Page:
$$F_{\bf fus}=Concat\left[F_{\bf fus}^{mm}, Softmax\left(\frac{QK^T}{\sqrt d}\right)V\right], Q=F_{\bf fus}^{mm}, K=V=\mathcal P_r$$

## Prior learning

Multi-Granularity Contrastive Learning

Perform two types of data augmentation on theinputs{$x_{HR}, x_{Ms}, x_{SAR}$} as $\{u_i\}, \{v_i\}$. Student and teacher spatial encoders as $g_i, g'_i$, respectively.

$$F_i=g_i(u_i), F'_i=g'_i(v_i)\ i\in\{HR,Ms,SAR\}$$

Pixel-level, object-level, and image-level contrastive learning was introduced to address a variety of tasks and resolutions.

$${\mathcal L}_{\bf pix}(F_i, F_i')=\frac{1}{N_ST_i}\sum_s \sum_t {\mathcal L}_{CL}(f_i^{\bf pix}, f_i^{\bf pix'})$$

where $N_S$ is the spatial feature size, $T_i$ is the sequence length, $\mathcal L_{CL}$ is the training loss, $f_i^{\bf pix}$ is the feature extracted from a certain time element $F_i^{\bf pix}$ in $F_i$,$f_i^{\bf pix'}$ is the corresponding feature in the same area corresponding features.

$${\mathcal L}_{\bf obj}(F_i, F_i')=\frac{1}{N_CT_i}\sum_s \sum_t {\mathcal L}_{CL}(f_i^{\bf obj}, f_i^{\bf obj'})$$

where$f_i^{\bf obj}$ is thecluster center of the unsupervised clustering features of$f_i^{\bf pix}$and$N_C$ is the number of clusters.

$${\mathcal L}_{\bf img}(F_i, F_i')=\frac{1}{T_i}\sum_t {\mathcal L}_{CL}(F_i^{\bf img}, F_i^{\bf img'})$$

where $F_i^{\bf img}$ is the average pooling of $F_i^{\bf pix}$.

Finally, the abovepixel-level, object-level, and image-level contrastive learning losses are added together to obtain the fine-grained contrastive learning loss ${\mathcal L}_{FGCL}$, and the Multi- Glanularity Contrastive Learning loss ${\mathcal L}_{MGCL}$ is as follows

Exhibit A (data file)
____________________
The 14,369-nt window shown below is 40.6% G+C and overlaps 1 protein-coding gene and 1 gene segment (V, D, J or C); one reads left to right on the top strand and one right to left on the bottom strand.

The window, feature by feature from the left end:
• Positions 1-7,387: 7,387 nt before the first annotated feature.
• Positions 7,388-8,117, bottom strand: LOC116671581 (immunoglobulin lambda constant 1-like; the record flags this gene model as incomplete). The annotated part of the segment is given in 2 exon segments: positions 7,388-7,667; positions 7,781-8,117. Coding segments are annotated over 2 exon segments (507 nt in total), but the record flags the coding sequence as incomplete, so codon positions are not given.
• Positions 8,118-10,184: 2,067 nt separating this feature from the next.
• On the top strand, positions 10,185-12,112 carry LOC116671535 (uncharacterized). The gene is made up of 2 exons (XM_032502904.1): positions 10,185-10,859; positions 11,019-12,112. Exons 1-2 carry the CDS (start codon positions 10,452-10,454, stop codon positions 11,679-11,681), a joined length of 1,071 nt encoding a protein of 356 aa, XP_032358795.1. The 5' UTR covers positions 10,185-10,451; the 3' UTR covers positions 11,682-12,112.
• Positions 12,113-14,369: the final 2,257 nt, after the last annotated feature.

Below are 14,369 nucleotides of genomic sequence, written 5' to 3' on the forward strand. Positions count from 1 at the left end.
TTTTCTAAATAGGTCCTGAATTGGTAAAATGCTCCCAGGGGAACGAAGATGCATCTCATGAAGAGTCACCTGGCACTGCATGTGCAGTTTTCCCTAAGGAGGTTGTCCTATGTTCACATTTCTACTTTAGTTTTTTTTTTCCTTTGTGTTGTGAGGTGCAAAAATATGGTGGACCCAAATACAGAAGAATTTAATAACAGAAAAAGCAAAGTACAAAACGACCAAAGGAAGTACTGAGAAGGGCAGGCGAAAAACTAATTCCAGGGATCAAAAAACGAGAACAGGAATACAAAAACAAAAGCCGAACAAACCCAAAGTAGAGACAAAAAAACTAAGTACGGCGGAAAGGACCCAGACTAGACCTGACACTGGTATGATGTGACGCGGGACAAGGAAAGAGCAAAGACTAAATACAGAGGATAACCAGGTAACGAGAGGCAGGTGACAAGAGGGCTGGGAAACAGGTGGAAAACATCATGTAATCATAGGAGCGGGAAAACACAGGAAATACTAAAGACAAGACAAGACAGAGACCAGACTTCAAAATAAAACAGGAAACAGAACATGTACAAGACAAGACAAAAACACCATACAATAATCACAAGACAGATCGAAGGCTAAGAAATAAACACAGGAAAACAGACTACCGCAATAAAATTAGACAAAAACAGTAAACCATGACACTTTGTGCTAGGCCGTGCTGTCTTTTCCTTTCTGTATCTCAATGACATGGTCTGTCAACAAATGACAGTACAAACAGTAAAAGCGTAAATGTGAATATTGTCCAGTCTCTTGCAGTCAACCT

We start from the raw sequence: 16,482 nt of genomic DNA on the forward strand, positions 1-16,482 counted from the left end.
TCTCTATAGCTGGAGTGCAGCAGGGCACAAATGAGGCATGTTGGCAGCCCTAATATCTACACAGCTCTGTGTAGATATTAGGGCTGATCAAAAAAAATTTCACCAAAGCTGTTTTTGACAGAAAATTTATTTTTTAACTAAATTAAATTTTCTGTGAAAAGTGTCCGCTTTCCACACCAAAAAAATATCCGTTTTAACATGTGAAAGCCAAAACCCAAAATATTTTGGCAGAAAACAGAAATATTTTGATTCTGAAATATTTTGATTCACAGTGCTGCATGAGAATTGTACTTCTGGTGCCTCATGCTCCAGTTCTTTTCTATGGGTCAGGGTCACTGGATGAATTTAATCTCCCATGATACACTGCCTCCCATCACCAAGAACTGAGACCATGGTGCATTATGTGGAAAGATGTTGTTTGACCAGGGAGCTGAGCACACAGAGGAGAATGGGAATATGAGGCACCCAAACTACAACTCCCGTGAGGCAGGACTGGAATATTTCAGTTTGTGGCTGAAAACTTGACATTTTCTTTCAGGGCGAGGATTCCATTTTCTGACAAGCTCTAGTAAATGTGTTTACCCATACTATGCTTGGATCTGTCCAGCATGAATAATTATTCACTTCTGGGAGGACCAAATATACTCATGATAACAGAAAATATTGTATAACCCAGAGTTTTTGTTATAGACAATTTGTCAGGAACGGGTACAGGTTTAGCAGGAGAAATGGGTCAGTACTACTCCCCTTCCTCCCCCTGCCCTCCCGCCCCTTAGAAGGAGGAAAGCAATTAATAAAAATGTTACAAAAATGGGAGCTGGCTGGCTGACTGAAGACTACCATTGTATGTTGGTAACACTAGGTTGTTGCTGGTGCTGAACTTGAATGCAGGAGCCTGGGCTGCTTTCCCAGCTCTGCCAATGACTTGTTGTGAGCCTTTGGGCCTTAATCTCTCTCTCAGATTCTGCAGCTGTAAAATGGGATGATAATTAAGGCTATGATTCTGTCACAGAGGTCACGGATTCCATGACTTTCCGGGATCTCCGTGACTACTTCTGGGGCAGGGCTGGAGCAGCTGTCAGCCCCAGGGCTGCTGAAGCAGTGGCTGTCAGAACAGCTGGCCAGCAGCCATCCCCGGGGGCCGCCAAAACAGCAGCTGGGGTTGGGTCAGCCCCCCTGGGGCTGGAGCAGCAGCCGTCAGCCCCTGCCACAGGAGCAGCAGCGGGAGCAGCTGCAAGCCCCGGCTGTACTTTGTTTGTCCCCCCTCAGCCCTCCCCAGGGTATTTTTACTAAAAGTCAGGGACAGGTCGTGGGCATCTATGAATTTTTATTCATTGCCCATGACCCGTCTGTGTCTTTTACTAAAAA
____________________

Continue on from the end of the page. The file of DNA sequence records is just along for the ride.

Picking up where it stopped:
$${\mathcal L}_{MGCL}=\sum_{i\in \{HR,Ms,SAR\}}{\mathcal L}_{FGCL}(F_i,F_i')+{\mathcal L}_{FGCL}(F_{\bf fus}, F'_{\bf fus})$$

This allows for learning a variety of spatial information, single and multimodality.

Unsupervised Geo-Context Prototype Learning

Geocontext is introduced into the student model because it is important information. We divide the earth into $N_R$ areas and define a prototype subset ${\mathcal P}_r$ for each area. We then compute the cosine similarity matrix $\bf M$ with $F_{\bf fus}^{mm}$. Combining the Sinkhorn algorithm with EMA (https://arxiv.org/abs/1911.05722), we update it as follows

$$\bar{{\mathcal P}_r}={\bf S}^TF_{fus}^{mm}, {\mathcal P}_r \leftarrow m{\mathcal P}_r+(1-m)\bar{{\mathcal P}_r}$$

where $\bf S$ is $F_{\bf fus}^{mm}$ and the optimal allocation matrix of the prototype and $m\in [0,1)$ is the moment coefficient. This allows us to learn area-aware features.

## Result

The performance for various data sets and tasks is shown in the figure below. It can be seen that we have updated SOTA for almost everything over the existing model. We also updated SOTA for different tasks, both single-modal and multi-modal.

## Summary

In this paper, we proposed a large-scale multimodal remote sensing Foundation model called SkySense. By introducing modules to learn different scenarios, we were able to show generalization performance that updates accuracy in various tasks. Future research includes combining language modalities to have more applied performance.